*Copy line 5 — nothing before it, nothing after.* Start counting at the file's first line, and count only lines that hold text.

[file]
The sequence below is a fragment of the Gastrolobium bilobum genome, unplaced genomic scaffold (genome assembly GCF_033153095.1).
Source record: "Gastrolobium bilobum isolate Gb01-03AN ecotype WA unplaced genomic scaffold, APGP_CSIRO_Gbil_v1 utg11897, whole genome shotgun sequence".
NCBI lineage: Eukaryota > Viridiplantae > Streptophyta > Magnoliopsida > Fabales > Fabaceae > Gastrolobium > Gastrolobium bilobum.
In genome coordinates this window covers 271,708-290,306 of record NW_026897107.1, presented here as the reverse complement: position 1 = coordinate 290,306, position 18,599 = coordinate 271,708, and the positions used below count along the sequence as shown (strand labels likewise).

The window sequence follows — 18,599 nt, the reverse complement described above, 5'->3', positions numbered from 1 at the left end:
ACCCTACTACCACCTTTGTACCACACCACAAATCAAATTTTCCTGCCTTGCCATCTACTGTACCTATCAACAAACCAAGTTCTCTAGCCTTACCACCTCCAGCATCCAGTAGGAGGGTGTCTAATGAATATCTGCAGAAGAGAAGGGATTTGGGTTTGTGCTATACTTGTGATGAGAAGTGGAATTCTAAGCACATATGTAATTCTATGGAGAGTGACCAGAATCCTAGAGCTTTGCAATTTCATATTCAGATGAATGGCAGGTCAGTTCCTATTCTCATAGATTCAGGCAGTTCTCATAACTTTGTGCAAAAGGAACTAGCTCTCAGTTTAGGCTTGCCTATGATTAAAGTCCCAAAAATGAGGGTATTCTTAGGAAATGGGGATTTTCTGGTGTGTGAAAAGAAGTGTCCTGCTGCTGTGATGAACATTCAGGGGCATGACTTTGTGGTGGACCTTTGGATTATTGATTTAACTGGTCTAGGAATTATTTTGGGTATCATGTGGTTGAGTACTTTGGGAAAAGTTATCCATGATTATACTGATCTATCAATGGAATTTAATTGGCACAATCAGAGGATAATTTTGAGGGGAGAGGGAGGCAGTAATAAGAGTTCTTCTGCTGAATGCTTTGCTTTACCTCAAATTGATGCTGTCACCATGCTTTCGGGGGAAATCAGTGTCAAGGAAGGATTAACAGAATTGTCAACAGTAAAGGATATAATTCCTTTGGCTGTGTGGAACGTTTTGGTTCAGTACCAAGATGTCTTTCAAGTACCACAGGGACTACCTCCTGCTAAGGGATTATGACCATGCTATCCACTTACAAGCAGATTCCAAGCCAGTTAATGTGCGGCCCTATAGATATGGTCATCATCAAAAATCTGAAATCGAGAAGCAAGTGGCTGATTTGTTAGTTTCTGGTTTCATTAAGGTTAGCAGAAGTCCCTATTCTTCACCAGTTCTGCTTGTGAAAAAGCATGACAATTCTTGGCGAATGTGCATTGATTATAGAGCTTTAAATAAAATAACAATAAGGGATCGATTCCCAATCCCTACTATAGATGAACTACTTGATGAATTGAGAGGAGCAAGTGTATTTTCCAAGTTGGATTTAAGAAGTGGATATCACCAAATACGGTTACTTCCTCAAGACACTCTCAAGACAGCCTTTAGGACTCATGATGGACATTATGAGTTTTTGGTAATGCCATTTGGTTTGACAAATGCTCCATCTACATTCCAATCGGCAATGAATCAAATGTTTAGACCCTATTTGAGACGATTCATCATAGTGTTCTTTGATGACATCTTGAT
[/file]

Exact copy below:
The window sequence follows — 18,599 nt, the reverse complement described above, 5'->3', positions numbered from 1 at the left end: